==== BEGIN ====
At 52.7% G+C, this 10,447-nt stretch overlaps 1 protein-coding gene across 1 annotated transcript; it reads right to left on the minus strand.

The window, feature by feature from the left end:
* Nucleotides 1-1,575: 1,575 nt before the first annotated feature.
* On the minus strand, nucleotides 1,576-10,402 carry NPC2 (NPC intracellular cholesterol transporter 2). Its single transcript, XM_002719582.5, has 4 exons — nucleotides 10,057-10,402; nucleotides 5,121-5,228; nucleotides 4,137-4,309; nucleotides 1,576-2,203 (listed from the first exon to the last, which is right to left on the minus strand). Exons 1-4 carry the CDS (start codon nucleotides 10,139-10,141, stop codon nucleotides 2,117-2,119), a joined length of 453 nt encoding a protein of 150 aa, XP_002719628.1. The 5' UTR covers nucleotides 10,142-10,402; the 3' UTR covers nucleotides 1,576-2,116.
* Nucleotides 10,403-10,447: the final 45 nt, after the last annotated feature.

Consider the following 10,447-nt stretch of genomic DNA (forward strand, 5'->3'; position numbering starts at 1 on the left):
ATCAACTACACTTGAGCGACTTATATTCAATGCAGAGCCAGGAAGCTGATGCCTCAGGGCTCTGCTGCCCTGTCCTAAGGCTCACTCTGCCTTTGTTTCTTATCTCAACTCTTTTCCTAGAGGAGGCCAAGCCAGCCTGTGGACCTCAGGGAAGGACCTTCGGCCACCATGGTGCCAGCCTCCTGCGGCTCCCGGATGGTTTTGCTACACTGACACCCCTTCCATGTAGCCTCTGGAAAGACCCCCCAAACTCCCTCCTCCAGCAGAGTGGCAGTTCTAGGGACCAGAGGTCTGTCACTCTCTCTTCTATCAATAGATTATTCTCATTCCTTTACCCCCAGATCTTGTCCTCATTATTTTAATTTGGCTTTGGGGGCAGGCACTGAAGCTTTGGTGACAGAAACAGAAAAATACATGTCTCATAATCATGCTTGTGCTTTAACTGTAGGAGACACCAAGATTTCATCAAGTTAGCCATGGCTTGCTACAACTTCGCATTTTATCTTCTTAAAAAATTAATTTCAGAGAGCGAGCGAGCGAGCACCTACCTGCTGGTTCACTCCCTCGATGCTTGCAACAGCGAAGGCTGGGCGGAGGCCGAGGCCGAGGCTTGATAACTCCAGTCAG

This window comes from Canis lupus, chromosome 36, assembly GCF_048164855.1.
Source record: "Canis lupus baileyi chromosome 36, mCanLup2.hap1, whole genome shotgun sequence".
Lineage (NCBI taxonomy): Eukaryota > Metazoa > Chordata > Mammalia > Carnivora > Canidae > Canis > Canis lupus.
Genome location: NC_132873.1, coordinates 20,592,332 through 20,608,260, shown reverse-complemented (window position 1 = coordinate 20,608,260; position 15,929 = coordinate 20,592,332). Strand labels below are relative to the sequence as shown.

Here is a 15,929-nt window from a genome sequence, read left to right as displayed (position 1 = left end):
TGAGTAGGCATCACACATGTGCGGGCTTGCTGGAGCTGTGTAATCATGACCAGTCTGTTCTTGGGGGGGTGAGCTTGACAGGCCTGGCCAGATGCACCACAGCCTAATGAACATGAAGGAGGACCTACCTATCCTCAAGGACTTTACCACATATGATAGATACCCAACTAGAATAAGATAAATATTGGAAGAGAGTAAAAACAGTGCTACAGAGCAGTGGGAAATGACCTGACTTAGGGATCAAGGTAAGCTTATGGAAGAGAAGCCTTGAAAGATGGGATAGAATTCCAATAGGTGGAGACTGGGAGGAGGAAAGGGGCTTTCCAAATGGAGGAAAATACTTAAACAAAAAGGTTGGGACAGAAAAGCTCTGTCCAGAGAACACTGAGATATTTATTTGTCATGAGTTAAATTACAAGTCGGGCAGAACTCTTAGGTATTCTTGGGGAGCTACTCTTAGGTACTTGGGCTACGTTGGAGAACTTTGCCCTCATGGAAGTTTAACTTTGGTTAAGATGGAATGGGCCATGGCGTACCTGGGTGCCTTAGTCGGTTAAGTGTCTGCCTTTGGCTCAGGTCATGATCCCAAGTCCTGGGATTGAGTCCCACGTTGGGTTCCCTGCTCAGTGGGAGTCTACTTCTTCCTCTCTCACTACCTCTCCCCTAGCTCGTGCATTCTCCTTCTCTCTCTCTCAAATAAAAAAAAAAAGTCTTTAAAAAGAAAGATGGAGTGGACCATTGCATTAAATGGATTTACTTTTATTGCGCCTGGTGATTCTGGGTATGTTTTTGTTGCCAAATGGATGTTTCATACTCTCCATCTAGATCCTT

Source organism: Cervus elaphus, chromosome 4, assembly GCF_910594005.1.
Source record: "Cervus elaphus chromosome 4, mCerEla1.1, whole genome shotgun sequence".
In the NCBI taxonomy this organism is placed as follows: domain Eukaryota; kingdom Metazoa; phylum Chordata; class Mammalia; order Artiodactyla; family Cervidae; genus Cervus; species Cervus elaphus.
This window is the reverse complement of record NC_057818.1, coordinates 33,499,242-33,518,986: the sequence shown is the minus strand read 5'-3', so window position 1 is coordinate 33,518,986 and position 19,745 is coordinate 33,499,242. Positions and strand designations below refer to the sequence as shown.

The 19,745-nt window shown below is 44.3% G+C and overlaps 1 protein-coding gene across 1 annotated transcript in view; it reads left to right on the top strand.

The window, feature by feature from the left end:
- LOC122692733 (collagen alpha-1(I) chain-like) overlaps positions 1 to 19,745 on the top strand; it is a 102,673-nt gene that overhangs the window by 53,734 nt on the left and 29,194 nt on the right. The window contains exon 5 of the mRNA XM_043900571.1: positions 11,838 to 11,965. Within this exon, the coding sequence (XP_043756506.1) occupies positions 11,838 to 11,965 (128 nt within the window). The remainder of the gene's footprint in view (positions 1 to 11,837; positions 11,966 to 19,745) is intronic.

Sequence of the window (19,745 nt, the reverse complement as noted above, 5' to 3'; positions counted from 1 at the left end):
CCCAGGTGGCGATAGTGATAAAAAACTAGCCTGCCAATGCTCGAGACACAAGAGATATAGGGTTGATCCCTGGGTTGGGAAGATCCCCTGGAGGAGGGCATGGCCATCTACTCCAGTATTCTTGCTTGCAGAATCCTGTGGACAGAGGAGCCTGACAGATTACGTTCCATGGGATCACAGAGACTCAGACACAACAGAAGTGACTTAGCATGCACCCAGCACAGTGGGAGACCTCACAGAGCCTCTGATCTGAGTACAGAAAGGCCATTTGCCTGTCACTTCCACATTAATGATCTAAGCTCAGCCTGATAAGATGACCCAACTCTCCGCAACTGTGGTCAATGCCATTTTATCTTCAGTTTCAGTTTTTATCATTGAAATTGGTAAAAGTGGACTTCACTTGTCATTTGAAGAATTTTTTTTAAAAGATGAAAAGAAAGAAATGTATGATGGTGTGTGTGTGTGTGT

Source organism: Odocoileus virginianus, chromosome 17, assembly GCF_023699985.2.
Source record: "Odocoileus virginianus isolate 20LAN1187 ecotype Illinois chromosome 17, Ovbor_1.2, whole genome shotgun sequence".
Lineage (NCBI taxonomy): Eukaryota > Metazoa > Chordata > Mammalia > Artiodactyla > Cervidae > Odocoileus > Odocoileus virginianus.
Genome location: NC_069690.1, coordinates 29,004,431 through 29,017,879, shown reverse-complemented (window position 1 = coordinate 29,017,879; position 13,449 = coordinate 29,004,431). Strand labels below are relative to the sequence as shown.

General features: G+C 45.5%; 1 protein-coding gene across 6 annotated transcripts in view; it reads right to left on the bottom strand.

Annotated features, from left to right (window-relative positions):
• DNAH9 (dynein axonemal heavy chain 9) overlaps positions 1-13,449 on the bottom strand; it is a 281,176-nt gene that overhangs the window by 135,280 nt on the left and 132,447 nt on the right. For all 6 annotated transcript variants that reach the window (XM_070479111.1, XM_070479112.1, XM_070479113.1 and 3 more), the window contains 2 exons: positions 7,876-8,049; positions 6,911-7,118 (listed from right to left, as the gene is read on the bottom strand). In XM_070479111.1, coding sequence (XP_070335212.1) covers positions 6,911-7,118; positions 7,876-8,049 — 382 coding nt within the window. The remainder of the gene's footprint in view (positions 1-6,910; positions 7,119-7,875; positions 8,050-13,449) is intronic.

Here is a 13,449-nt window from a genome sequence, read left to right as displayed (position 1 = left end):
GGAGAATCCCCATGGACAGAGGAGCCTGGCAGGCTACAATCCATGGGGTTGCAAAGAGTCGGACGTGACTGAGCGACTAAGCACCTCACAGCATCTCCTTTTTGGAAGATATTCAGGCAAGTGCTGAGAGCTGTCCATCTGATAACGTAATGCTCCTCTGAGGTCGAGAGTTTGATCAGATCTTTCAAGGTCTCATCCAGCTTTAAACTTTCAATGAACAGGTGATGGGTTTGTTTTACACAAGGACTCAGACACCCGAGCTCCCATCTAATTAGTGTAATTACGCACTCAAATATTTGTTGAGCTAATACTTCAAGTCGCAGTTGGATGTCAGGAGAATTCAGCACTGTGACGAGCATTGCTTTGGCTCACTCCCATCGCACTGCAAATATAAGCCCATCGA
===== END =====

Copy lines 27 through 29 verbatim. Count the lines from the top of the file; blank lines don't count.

General features: G+C 45.5%; 1 protein-coding gene across 6 annotated transcripts in view; it reads right to left on the bottom strand.

Annotated features, from left to right (window-relative positions):
• DNAH9 (dynein axonemal heavy chain 9) overlaps positions 1-13,449 on the bottom strand; it is a 281,176-nt gene that overhangs the window by 135,280 nt on the left and 132,447 nt on the right. For all 6 annotated transcript variants that reach the window (XM_070479111.1, XM_070479112.1, XM_070479113.1 and 3 more), the window contains 2 exons: positions 7,876-8,049; positions 6,911-7,118 (listed from right to left, as the gene is read on the bottom strand). In XM_070479111.1, coding sequence (XP_070335212.1) covers positions 6,911-7,118; positions 7,876-8,049 — 382 coding nt within the window. The remainder of the gene's footprint in view (positions 1-6,910; positions 7,119-7,875; positions 8,050-13,449) is intronic.